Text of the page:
On average, the first tooth erupts when a child is between six and eight months old, though variation in the timing and sequence of tooth eruption is perfectly normal. A child’s first set of teeth—”primary teeth” or “milk teeth”—generally erupts from front to back, beginning with the lower front teeth (central incisors). The last of the primary teeth come in when the child is between two and three years old.
Most children begin to lose their primary teeth around age six, a process that continues until they reach 10-12 years of age. The first permanent teeth to show up are typically either the first molars—called the “six-year molars”—or the lower central incisors. Aside from wisdom teeth, the last teeth to come in are generally the second molars. Again, variability in the timing and sequence of this process is normal.
The last teeth to erupt are the third molars, or “wisdom teeth.” This usually happens somewhere between the ages of 17 and 21.
A dental implant, used to replace a missing tooth, is a titanium screw surgically placed into the bone that supports your teeth. The implant integrates itself into the bone and provides a base for a future crown. After a period of healing (up to six months), we begin the process of fabricating an artificial tooth crown. After taking impressions of your mouth, we create a crown that looks like a real tooth.
A root canal is a procedure for removing the nerve and blood supply from a tooth in which the nerve has been infected or traumatized. We begin by placing a barrier (rubber dam) over the affected tooth; then we access the root-canal system through the tooth’s crown. We use files to remove the nerve and bacterial infection from inside the canal. After that, we shape, clean, and fill the tooth. Depending on the location of the treated tooth, we may find it necessary to place a crown over the tooth to protect it after the root canal is finished.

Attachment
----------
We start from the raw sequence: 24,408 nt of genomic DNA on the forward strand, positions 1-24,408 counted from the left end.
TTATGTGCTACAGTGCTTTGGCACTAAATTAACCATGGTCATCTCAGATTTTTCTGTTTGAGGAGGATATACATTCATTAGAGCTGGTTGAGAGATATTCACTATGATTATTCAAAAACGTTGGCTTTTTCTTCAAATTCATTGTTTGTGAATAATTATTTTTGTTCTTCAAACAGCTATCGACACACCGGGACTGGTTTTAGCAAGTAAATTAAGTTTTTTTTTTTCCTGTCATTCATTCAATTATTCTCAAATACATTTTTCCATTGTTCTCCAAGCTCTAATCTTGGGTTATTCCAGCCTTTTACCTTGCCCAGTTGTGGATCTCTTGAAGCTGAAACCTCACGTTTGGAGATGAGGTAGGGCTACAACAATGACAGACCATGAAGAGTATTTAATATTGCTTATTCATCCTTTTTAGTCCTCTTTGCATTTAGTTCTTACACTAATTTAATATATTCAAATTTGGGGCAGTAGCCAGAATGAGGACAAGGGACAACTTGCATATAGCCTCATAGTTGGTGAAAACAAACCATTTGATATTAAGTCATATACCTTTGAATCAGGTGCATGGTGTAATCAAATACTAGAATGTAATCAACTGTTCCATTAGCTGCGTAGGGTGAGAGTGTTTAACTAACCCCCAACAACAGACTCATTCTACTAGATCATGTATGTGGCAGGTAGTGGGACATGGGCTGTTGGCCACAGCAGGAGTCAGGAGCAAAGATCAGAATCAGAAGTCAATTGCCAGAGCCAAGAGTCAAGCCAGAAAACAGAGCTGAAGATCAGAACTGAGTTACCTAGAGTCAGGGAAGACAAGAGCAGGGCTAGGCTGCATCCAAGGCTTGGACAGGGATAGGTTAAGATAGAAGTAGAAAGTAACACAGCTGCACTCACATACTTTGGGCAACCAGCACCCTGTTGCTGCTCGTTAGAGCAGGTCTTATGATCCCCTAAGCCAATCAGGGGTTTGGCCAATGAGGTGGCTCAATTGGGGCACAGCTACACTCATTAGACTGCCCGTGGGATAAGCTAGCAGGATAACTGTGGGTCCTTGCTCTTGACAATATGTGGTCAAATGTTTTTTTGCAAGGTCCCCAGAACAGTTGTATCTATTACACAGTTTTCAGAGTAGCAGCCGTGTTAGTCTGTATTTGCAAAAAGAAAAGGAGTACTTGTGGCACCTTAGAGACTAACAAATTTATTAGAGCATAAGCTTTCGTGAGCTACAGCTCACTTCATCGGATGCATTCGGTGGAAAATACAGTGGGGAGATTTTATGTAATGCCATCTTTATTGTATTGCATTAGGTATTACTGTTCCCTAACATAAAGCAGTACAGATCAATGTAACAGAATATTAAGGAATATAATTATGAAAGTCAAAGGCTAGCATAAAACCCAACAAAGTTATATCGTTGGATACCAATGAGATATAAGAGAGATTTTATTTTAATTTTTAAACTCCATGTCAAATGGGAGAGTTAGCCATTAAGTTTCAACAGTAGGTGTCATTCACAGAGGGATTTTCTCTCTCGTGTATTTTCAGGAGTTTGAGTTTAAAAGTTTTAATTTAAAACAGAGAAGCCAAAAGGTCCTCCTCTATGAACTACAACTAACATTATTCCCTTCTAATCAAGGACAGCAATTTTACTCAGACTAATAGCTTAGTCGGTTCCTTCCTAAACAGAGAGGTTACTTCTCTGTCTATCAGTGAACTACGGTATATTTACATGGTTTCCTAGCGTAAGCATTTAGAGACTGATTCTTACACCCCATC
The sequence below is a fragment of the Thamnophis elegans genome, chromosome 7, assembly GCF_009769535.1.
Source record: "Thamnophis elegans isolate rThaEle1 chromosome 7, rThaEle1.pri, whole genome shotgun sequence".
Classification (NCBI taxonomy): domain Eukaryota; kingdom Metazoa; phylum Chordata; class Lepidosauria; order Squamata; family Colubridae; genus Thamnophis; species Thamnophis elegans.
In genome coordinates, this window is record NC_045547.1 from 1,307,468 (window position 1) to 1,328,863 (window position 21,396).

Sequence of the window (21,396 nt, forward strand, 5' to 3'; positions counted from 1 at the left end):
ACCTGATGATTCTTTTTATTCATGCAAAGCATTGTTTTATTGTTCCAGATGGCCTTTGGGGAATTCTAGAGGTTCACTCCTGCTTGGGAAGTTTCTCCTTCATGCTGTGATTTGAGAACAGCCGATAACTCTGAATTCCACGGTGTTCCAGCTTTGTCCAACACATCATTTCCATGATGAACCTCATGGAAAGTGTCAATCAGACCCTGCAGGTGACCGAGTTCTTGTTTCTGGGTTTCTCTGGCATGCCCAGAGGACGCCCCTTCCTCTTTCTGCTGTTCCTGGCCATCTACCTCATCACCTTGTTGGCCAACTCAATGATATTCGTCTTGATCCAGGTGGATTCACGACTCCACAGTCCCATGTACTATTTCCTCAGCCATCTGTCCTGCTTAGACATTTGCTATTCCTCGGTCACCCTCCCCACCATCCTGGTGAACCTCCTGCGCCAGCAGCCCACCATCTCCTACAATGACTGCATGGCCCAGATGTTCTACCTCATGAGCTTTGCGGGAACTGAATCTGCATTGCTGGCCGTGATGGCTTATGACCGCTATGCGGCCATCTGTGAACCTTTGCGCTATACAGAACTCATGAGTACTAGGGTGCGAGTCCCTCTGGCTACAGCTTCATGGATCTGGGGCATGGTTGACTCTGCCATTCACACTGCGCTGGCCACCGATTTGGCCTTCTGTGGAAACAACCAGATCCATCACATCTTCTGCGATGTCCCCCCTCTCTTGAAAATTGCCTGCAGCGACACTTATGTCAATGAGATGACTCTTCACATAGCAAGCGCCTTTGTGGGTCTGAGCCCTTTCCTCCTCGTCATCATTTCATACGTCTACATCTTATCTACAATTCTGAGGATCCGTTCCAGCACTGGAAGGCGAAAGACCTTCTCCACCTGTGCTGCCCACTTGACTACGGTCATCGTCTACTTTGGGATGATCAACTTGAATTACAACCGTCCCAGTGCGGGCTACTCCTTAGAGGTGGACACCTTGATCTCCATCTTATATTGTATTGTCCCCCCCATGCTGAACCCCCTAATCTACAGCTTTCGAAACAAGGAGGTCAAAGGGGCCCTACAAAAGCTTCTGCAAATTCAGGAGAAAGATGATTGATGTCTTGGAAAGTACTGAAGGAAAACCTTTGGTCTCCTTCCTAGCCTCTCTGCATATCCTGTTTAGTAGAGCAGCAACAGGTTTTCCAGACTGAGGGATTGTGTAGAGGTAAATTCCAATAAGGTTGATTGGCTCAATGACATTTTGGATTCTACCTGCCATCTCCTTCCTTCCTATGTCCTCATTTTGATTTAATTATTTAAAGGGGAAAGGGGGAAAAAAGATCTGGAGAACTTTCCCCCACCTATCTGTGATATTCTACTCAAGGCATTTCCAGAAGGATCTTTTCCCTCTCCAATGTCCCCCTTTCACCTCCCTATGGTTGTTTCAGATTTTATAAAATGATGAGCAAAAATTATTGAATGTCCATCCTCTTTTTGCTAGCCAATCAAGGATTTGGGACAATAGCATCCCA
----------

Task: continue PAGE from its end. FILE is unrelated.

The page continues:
Generally speaking, cavities require three things: teeth, bacteria, and sugar. A cavity begins when dental plaque (which is a mixture of food debris, bacteria, and saliva) sticks to the surface of a tooth. In the presence of sugar, the bacteria found in dental plaque produce acid that begins to break down the tooth. If enough breakdown of the tooth occurs, a cavity develops.
You can prevent cavities, or decrease your risk of developing cavities, by reducing the amount of cavity-forming bacteria in your mouth and curtailing your sugar intake. Brushing twice per day and flossing daily disrupts the dental plaque that forms on your teeth and reduces the amount of bacteria present. In addition, fluoride found in toothpaste creates a stronger enamel surface that slows tooth breakdown. Finally, eating foods that are lower in sugar—and cutting back even on lower-sugar foods—will reduce your risk of developing cavities.
This website is provided for information and education purposes only. No diagnosis or treatment can be provided through this site, so no doctor/patient relationship is established by your use of this site. The information contained here is informational only and should be used in consultation with providers of your choice as needed. Though we strive for accuracy, no guarantees or warranties are made regarding any of the information contained within this website. This website is not intended to offer specific medical, dental, or surgical advice to anyone.